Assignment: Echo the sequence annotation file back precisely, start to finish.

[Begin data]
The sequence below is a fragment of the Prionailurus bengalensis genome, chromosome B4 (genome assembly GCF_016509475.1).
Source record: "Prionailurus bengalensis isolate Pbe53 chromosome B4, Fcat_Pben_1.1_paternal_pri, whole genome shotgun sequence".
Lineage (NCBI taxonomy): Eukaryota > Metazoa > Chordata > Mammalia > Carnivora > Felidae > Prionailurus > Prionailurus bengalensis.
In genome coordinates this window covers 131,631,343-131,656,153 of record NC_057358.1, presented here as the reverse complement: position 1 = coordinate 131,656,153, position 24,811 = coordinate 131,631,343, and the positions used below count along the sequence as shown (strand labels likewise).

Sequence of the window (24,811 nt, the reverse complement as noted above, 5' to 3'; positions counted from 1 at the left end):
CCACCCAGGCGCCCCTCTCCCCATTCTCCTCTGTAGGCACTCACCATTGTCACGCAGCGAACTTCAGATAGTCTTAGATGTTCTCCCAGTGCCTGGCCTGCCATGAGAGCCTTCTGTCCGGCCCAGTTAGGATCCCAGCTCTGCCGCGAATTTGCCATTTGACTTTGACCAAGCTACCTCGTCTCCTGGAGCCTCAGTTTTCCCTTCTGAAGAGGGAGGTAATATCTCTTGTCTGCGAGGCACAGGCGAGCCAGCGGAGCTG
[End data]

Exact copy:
The sequence below is a fragment of the Prionailurus bengalensis genome, chromosome B4 (genome assembly GCF_016509475.1).
Source record: "Prionailurus bengalensis isolate Pbe53 chromosome B4, Fcat_Pben_1.1_paternal_pri, whole genome shotgun sequence".
Lineage (NCBI taxonomy): Eukaryota > Metazoa > Chordata > Mammalia > Carnivora > Felidae > Prionailurus > Prionailurus bengalensis.
In genome coordinates this window covers 131,631,343-131,656,153 of record NC_057358.1, presented here as the reverse complement: position 1 = coordinate 131,656,153, position 24,811 = coordinate 131,631,343, and the positions used below count along the sequence as shown (strand labels likewise).

Sequence of the window (24,811 nt, the reverse complement as noted above, 5' to 3'; positions counted from 1 at the left end):
CCACCCAGGCGCCCCTCTCCCCATTCTCCTCTGTAGGCACTCACCATTGTCACGCAGCGAACTTCAGATAGTCTTAGATGTTCTCCCAGTGCCTGGCCTGCCATGAGAGCCTTCTGTCCGGCCCAGTTAGGATCCCAGCTCTGCCGCGAATTTGCCATTTGACTTTGACCAAGCTACCTCGTCTCCTGGAGCCTCAGTTTTCCCTTCTGAAGAGGGAGGTAATATCTCTTGTCTGCGAGGCACAGGCGAGCCAGCGGAGCTG